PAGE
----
Are You Prepared for a Data Disaster?

August 21, 2018
Tomas Honzak's picture
Chief Information Security Officer
Tomas Honzak serves as the Chief Information Security Officer at GoodData, where he built an Information Security Management System compliant with SOC 2 and HIPAA, enabling the company to help Fortune 500 companies distribute customized analytics to their business ecosystem. Tomas finds his passion in enabling synergies between agile methodologies and standards-based process approach and is a DevOpsSec enthusiast. Prior to his position at GoodData he led the Quality, Business Processes and Security department at Acision, a former Logica Mobile Networks division. He lives in Prague, Czech Republic and holds anMSc. from Charles University, the oldest university in Central Europe.

In the world of security, you spend every day in the realm of “what if.” What if there’s a breach? What if something goes very wrong, and data is lost?  How will we recover from unexpected setbacks?

I spoke about these challenges recently with TechTarget writer John Edwards, who was interested in finding out more about what steps you should take in the data recovery planning process to successfully protect your assets. Hopefully, the day never comes when disaster strikes, but taking the time to think about your response strategy now can keep a bad situation from becoming exponentially worse.

Develop a data recovery plan before you need to

Ideally, you would never need a data recovery plan, and developing one might be fairly low on your current priority list because you haven’t needed one in your professional life thus far. However, you certainly don’t want to find yourself in a situation where you need to immediately take action to recover data and find that you don’t have a plan in place. Even a huge disaster can be reasonably mitigated by having a plan in place. Likewise, a minor disaster could have far more sweeping repercussions if the appropriate steps weren’t taken ahead of time to define what measures are necessary to keep things from getting worse. More importantly, by putting the plan together, you are also conducting a reality check. Is the expected timeline for recovery acceptable to management, to your customers? Can you avoid losing data between the latest backup and the disaster? How will you store the data created between the disaster and the recovery? Creating a full-blown disaster recovery program with a proper business impact assessment upfront is critical to help you analyze potential risks and determine key objectives for your plan, but it’s also costly. If you can’t afford to do a full program, putting your best effort into creating a step-by-step disaster recovery plan can help you answer those questions I outlined earlier, as well as introduce some additional ones.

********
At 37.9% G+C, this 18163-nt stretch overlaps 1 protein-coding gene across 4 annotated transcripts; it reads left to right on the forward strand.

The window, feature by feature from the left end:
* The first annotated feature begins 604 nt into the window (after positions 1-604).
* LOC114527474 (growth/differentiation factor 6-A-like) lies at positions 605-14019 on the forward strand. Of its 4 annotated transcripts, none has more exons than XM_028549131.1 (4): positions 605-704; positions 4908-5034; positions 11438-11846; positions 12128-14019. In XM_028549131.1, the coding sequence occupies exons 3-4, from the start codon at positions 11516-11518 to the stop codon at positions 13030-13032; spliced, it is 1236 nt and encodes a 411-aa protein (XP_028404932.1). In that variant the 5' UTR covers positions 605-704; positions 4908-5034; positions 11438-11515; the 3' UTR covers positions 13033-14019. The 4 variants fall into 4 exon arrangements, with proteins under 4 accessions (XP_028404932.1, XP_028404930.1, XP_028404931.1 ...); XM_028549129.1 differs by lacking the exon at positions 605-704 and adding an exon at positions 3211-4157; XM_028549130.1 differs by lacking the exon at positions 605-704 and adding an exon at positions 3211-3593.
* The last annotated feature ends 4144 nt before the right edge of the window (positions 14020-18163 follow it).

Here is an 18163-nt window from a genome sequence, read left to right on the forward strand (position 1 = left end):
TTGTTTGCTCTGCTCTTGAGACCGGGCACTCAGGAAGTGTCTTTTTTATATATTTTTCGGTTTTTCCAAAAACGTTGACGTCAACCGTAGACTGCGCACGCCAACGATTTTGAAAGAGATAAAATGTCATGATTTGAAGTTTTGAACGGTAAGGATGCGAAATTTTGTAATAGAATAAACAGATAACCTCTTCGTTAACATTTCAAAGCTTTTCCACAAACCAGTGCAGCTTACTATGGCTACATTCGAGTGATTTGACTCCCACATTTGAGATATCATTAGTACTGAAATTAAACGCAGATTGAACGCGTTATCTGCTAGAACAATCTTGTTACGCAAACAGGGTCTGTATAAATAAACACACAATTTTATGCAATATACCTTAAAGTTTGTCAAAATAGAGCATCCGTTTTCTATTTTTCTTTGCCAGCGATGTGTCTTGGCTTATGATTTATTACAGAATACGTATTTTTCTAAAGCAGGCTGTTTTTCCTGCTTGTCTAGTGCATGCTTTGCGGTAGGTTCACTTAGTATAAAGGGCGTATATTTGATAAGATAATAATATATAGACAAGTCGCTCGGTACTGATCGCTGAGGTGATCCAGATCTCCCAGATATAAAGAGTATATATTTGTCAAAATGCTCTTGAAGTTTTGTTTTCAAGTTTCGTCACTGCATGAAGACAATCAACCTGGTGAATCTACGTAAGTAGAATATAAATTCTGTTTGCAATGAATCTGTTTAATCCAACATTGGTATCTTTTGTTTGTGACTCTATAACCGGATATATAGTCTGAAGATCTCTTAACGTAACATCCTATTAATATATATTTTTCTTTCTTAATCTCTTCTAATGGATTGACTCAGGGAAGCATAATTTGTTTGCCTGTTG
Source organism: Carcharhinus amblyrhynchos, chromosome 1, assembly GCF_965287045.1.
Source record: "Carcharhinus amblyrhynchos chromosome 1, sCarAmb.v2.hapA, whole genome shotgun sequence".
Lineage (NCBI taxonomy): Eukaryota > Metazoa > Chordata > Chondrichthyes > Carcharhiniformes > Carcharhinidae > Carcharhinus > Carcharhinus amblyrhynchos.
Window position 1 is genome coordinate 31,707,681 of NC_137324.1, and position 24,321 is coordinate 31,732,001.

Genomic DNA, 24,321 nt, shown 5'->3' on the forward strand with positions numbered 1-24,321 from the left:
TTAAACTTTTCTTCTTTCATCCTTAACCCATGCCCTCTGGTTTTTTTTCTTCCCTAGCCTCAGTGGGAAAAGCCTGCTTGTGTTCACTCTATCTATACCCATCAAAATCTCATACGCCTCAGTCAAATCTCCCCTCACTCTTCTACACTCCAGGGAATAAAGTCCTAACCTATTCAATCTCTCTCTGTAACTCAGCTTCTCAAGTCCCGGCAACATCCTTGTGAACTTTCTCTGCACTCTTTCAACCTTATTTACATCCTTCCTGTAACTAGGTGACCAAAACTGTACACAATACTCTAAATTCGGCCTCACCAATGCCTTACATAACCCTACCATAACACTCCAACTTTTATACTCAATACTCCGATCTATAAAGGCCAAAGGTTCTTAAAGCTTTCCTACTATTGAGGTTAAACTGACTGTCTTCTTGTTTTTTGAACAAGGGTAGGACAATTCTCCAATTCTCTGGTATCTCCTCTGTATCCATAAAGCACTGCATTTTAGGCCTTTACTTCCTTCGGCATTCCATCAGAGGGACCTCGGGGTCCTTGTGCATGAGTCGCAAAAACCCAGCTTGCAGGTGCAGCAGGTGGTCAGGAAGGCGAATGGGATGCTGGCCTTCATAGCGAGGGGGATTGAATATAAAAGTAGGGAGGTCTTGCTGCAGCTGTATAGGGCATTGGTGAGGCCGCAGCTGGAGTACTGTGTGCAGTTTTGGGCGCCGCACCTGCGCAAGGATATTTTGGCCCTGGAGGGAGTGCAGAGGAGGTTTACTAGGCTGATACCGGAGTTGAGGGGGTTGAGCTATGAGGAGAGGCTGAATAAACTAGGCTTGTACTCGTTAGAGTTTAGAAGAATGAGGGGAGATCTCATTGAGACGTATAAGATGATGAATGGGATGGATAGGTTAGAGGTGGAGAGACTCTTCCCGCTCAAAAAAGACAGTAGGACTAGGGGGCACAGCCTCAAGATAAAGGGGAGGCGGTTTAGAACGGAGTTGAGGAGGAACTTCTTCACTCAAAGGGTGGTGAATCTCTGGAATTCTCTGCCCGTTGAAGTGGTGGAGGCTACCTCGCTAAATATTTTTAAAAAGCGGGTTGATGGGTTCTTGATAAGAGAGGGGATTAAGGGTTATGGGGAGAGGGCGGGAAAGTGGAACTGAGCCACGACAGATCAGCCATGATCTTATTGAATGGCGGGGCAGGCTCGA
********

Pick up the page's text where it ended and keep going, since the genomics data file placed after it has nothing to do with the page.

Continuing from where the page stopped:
Start your data recovery process as soon as a disaster is declared

In the case of a disaster, time is of the essence, so you need to react immediately. Since you’ve already developed a recovery plan before the disaster occurred, you can easily determine the next steps, which will typically include formal declaration of a disaster and activation of the your recovery team. Reach out to those key individuals who are authorized to make decisions in times of crisis. If these people haven’t already been designated, you need to contact  the executive team and obtain the authorization to move forward before the disaster escalates further. By doing so, you’ll not only ensure the recovery coordinator has the authority to make key decisions (which might be quite costly), but more importantly, you’ll maintain the integrity of your data recovery process, keep things in motion, and avoid doubling up on your recovery efforts or focusing on tasks that are less critical.

Accept that you will lose some data

I know this is hard to accept, but no data recovery plan can be 100% foolproof. Even if you design your infrastructure in a high-availability setup with hot standby, there might still be some transactions that fail. But apart from a few critical processes, it’s unlikely to be cost-effective to attempt to create a disaster recovery plan that ensures that all data is preserved and recoverable by automated means. In the end, there will be data that you can’t recover from backups, but that doesn’t necessarily mean that it’s gone for good.

In many cases, the data has been intentionally duplicated elsewhere. For example, maybe an invoice has been sent by e-mail, and after some manual effort, that e-mail can be used for data recovery as well. It actually makes sense to discuss these alternative sources with the business managers upfront and include them into the recovery plan to achieve a more cost-effective outcome. Such data might also come in handy if something in the planned recovery process fails. In that case, reach out to the business managers as well—there might have been an important file downloaded to their desktop for easy access which can be used to recreate the missing data manually. And if, unfortunately, there’s no way to recreate the missing data, then the appropriate business managers must be made aware of which records were affected.

Post-disaster data recovery planning can be a challenging and sobering process, but ensuring that you’ve developed a plan that has the right steps in place is crucial. By carefully considering your data recovery process, you can help ensure that the effects of a disaster are minimized.

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